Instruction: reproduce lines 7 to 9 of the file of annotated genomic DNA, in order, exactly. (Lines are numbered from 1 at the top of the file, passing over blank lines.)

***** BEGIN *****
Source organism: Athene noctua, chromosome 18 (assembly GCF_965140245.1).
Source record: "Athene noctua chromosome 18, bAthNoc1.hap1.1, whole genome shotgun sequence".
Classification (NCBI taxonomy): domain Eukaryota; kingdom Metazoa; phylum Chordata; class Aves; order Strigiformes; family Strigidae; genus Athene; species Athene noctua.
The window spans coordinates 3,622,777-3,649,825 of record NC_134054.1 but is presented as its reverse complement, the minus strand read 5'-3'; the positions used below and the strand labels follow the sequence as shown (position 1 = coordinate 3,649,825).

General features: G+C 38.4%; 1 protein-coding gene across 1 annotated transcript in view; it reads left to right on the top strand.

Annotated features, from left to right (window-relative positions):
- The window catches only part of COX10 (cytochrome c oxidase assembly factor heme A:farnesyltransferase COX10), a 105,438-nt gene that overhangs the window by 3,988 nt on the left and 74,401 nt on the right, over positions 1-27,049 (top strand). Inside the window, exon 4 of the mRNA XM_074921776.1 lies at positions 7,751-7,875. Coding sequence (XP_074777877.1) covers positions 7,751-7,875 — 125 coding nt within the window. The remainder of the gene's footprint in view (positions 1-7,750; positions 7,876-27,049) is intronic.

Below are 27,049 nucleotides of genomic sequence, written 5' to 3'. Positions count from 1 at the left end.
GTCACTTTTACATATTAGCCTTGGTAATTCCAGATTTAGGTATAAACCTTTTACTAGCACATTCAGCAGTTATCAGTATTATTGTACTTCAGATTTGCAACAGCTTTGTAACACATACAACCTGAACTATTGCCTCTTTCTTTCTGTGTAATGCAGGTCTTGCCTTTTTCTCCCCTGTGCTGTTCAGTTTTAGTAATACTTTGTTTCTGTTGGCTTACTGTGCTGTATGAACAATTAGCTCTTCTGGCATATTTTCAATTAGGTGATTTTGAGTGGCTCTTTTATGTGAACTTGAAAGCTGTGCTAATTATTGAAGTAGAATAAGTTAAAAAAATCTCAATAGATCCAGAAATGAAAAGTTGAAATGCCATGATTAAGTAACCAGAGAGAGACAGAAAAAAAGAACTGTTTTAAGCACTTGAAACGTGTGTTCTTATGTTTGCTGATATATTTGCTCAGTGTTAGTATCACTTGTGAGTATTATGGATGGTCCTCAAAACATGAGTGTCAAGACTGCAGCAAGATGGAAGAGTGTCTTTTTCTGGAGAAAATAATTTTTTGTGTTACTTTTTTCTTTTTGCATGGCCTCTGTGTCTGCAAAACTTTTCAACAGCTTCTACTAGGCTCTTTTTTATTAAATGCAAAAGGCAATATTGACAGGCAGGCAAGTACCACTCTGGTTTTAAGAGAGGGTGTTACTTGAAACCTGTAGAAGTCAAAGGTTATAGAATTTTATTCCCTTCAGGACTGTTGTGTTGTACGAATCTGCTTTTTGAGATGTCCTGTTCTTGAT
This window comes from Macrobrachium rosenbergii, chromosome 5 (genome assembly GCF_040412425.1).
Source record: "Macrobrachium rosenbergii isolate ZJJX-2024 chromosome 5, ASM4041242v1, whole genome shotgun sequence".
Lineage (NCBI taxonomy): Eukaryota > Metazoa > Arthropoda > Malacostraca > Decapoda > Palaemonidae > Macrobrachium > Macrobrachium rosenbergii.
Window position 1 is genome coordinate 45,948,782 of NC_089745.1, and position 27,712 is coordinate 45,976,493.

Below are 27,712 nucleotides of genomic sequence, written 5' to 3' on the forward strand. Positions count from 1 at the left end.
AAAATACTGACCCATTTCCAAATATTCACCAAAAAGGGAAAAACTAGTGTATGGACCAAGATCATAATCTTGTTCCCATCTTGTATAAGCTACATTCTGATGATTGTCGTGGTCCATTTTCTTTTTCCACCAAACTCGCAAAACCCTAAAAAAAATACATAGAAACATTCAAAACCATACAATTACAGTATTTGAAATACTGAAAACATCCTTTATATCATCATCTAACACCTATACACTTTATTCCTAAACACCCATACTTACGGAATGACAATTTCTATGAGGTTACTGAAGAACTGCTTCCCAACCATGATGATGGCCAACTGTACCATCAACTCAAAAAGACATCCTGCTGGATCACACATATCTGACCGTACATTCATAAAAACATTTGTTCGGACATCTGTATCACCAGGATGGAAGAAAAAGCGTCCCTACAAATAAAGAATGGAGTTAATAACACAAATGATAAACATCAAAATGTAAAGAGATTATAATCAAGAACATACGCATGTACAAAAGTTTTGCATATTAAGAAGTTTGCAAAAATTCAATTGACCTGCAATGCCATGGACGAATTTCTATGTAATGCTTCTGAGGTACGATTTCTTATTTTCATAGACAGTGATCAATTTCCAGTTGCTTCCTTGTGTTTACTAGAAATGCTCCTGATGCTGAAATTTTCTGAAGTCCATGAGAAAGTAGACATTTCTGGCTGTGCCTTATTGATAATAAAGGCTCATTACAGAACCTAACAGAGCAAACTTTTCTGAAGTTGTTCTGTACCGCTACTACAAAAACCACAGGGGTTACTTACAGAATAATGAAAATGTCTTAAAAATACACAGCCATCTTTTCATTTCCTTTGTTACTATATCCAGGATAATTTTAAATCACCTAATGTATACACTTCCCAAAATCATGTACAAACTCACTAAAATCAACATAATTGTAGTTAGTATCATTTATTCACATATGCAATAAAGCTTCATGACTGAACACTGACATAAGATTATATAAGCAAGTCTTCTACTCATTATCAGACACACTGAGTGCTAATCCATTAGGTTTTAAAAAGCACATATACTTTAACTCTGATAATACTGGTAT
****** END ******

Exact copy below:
- The window catches only part of COX10 (cytochrome c oxidase assembly factor heme A:farnesyltransferase COX10), a 105,438-nt gene that overhangs the window by 3,988 nt on the left and 74,401 nt on the right, over positions 1-27,049 (top strand). Inside the window, exon 4 of the mRNA XM_074921776.1 lies at positions 7,751-7,875. Coding sequence (XP_074777877.1) covers positions 7,751-7,875 — 125 coding nt within the window. The remainder of the gene's footprint in view (positions 1-7,750; positions 7,876-27,049) is intronic.

Below are 27,049 nucleotides of genomic sequence, written 5' to 3'. Positions count from 1 at the left end.
GTCACTTTTACATATTAGCCTTGGTAATTCCAGATTTAGGTATAAACCTTTTACTAGCACATTCAGCAGTTATCAGTATTATTGTACTTCAGATTTGCAACAGCTTTGTAACACATACAACCTGAACTATTGCCTCTTTCTTTCTGTGTAATGCAGGTCTTGCCTTTTTCTCCCCTGTGCTGTTCAGTTTTAGTAATACTTTGTTTCTGTTGGCTTACTGTGCTGTATGAACAATTAGCTCTTCTGGCATATTTTCAATTAGGTGATTTTGAGTGGCTCTTTTATGTGAACTTGAAAGCTGTGCTAATTATTGAAGTAGAATAAGTTAAAAAAATCTCAATAGATCCAGAAATGAAAAGTTGAAATGCCATGATTAAGTAACCAGAGAGAGACAGAAAAAAAGAACTGTTTTAAGCACTTGAAACGTGTGTTCTTATGTTTGCTGATATATTTGCTCAGTGTTAGTATCACTTGTGAGTATTATGGATGGTCCTCAAAACATGAGTGTCAAGACTGCAGCAAGATGGAAGAGTGTCTTTTTCTGGAGAAAATAATTTTTTGTGTTACTTTTTTCTTTTTGCATGGCCTCTGTGTCTGCAAAACTTTTCAACAGCTTCTACTAGGCTCTTTTTTATTAAATGCAAAAGGCAATATTGACAGGCAGGCAAGTACCACTCTGGTTTTAAGAGAGGGTGTTACTTGAAACCTGTAGAAGTCAAAGGTTATAGAATTTTATTCCCTTCAGGACTGTTGTGTTGTACGAATCTGCTTTTTGAGATGTCCTGTTCTTGAT